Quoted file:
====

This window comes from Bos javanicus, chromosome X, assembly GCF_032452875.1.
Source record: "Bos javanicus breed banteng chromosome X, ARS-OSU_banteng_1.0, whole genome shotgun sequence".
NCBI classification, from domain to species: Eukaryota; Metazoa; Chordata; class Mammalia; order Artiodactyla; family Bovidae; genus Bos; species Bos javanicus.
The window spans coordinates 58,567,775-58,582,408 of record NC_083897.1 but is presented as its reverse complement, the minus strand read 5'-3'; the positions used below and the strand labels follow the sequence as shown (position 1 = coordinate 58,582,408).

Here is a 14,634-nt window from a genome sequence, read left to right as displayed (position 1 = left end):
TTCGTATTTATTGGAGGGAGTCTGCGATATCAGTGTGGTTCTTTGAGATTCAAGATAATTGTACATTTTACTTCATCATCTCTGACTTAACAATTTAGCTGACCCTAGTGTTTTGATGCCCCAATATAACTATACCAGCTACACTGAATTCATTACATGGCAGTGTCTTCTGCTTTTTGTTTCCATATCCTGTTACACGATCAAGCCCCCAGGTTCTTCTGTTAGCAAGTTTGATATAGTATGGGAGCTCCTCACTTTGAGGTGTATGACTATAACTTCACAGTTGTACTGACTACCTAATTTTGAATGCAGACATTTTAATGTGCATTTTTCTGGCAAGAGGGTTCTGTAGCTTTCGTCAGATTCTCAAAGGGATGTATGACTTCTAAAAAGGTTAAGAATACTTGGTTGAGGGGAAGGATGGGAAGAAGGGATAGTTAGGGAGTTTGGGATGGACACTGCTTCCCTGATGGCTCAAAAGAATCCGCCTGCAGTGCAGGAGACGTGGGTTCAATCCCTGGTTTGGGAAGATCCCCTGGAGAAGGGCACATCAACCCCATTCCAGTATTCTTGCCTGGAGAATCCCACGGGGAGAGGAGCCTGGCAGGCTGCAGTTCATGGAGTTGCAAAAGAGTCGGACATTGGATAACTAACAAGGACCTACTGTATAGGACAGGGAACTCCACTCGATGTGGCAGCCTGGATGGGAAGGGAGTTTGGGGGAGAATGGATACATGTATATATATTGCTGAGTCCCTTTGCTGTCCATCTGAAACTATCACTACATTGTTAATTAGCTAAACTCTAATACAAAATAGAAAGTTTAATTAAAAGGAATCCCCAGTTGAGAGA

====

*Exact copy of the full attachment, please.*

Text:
This window comes from Bos javanicus, chromosome X, assembly GCF_032452875.1.
Source record: "Bos javanicus breed banteng chromosome X, ARS-OSU_banteng_1.0, whole genome shotgun sequence".
NCBI classification, from domain to species: Eukaryota; Metazoa; Chordata; class Mammalia; order Artiodactyla; family Bovidae; genus Bos; species Bos javanicus.
The window spans coordinates 58,567,775-58,582,408 of record NC_083897.1 but is presented as its reverse complement, the minus strand read 5'-3'; the positions used below and the strand labels follow the sequence as shown (position 1 = coordinate 58,582,408).

Here is a 14,634-nt window from a genome sequence, read left to right as displayed (position 1 = left end):
TTCGTATTTATTGGAGGGAGTCTGCGATATCAGTGTGGTTCTTTGAGATTCAAGATAATTGTACATTTTACTTCATCATCTCTGACTTAACAATTTAGCTGACCCTAGTGTTTTGATGCCCCAATATAACTATACCAGCTACACTGAATTCATTACATGGCAGTGTCTTCTGCTTTTTGTTTCCATATCCTGTTACACGATCAAGCCCCCAGGTTCTTCTGTTAGCAAGTTTGATATAGTATGGGAGCTCCTCACTTTGAGGTGTATGACTATAACTTCACAGTTGTACTGACTACCTAATTTTGAATGCAGACATTTTAATGTGCATTTTTCTGGCAAGAGGGTTCTGTAGCTTTCGTCAGATTCTCAAAGGGATGTATGACTTCTAAAAAGGTTAAGAATACTTGGTTGAGGGGAAGGATGGGAAGAAGGGATAGTTAGGGAGTTTGGGATGGACACTGCTTCCCTGATGGCTCAAAAGAATCCGCCTGCAGTGCAGGAGACGTGGGTTCAATCCCTGGTTTGGGAAGATCCCCTGGAGAAGGGCACATCAACCCCATTCCAGTATTCTTGCCTGGAGAATCCCACGGGGAGAGGAGCCTGGCAGGCTGCAGTTCATGGAGTTGCAAAAGAGTCGGACATTGGATAACTAACAAGGACCTACTGTATAGGACAGGGAACTCCACTCGATGTGGCAGCCTGGATGGGAAGGGAGTTTGGGGGAGAATGGATACATGTATATATATTGCTGAGTCCCTTTGCTGTCCATCTGAAACTATCACTACATTGTTAATTAGCTAAACTCTAATACAAAATAGAAAGTTTAATTAAAAGGAATCCCCAGTTGAGAGA